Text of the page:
- Money, usually in the form of a fresh paycheck or visit to the ATM that triggers an urge to spend your money on drugs or alcohol.
- Romance and the common assumption in today’s dating world that alcohol and going out for drinks are the way you meet and/or date someone.
- Friends or family, especially those who may still be using and/or expect you to be part of situations where alcohol or other substances are readily on hand.
- Forgetting where you came from — Remembering your previous life through colored lenses and forgetting just how bad off you were because of the old habit.
- “Because I can” — Situations in which a previous constraint, such as a sober living environment, has lifted, leaving you open to the false notion that now you can get away with drinking or using drugs.
- Emotional highs and lows, especially during early recovery, when the absence of a substance can cause previously buried emotions to rise to the surface with greater intensity and unpredictability.
How to Manage Common Triggers
Identifying these common triggers is the first necessary step in preventing a return to drugs or alcohol. What follow are four other key steps for managing relapse triggers (and this article in Psych Central expands on them):
- Accept your triggers. After you have identified your triggers, you must accept them as part and parcel of what it means to be in recovery from an addiction. That means staying honest about the fact that these triggers can and will happen to you (as opposed to lying to yourself about your immunity to these temptations).
- Devise and practice a plan for dealing with your biggest triggers. Here working with a therapist or 12-Step sponsor can be of great help. You’ll need to write down a plan and commit it to memory. Then role-play what you will do when you begin to sense the onset of a trigger-related urge.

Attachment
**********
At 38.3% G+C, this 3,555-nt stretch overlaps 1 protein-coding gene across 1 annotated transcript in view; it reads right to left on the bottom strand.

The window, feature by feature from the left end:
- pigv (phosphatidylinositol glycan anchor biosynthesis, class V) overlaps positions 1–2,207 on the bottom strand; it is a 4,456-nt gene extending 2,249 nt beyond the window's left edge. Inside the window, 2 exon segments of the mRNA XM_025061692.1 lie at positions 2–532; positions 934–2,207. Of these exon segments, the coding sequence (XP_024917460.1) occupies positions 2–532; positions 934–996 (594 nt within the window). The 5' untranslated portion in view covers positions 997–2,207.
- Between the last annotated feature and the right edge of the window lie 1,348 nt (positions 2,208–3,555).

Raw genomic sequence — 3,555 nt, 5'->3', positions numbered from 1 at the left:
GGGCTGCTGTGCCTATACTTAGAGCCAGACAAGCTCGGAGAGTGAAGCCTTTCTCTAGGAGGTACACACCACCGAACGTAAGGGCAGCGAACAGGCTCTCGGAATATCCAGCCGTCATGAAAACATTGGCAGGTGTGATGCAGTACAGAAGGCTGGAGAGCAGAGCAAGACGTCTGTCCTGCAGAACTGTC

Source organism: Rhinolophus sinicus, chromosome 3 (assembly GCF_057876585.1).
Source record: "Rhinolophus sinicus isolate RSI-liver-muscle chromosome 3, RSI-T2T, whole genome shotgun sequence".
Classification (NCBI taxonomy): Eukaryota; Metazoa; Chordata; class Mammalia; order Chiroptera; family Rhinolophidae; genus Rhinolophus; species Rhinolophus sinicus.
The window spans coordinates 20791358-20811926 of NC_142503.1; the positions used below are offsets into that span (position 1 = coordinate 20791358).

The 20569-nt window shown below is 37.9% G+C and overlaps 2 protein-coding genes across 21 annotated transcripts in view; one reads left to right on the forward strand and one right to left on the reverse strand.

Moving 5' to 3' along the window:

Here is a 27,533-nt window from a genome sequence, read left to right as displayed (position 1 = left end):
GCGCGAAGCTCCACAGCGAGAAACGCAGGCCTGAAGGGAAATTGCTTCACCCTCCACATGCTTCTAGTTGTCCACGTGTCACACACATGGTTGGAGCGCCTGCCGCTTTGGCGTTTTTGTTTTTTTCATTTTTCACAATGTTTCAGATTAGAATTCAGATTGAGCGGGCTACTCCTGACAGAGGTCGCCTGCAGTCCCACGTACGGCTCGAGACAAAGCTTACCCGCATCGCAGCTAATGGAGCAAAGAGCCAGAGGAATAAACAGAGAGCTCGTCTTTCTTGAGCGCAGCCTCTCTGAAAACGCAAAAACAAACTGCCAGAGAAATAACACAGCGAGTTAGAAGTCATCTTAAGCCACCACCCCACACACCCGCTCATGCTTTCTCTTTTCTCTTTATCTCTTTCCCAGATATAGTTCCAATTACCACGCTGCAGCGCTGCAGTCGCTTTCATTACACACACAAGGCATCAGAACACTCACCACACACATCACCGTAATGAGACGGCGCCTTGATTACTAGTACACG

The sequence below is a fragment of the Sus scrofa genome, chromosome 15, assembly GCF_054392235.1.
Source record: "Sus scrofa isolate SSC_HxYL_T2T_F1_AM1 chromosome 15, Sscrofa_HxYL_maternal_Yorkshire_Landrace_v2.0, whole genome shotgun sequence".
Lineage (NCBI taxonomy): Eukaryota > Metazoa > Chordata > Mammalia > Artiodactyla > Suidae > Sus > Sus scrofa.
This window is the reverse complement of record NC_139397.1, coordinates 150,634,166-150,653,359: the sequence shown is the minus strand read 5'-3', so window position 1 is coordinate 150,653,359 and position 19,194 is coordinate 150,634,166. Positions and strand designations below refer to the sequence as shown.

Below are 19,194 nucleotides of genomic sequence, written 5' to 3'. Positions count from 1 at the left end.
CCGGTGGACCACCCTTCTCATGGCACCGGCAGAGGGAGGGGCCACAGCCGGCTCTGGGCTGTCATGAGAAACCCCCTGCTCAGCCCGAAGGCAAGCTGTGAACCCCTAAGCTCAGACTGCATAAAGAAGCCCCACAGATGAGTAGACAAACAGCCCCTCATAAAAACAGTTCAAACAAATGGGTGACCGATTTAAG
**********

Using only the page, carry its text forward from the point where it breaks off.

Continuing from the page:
- Maintain a healthy plan of self-care. A nutritious diet, regular exercise, good sleep hygiene, and a daily spiritual discipline like meditation are helpful preventative health measures that make you more resilient to relapse triggers.You can also memorize the acronym “HALT,” which stands for “Hungry, Angry, Lonely and Tired.” These four states can become substance abuse triggers. The more self-aware you can become, the better equipped you will be to notice whether one or more of these four states is affecting you. Taking care of yourself thus involves paying attention to your inner state and meeting these inner needs promptly and in a healthy, constructive way. (This article in Sober Nation offers more tips on the HALT strategy for preventing relapse and how to apply it.)
- Do not test yourself by putting yourself in the very situations that you know are triggers for you. For example, if you know that the local gas station was where you used to stop for beer every day on your way home from work, only to binge drink the rest of the evening, you can safely assume that stopping for gas at the same gas station will be a dangerous trigger. You do not need to test this theory out. Instead, find another place to fill up your gas tank.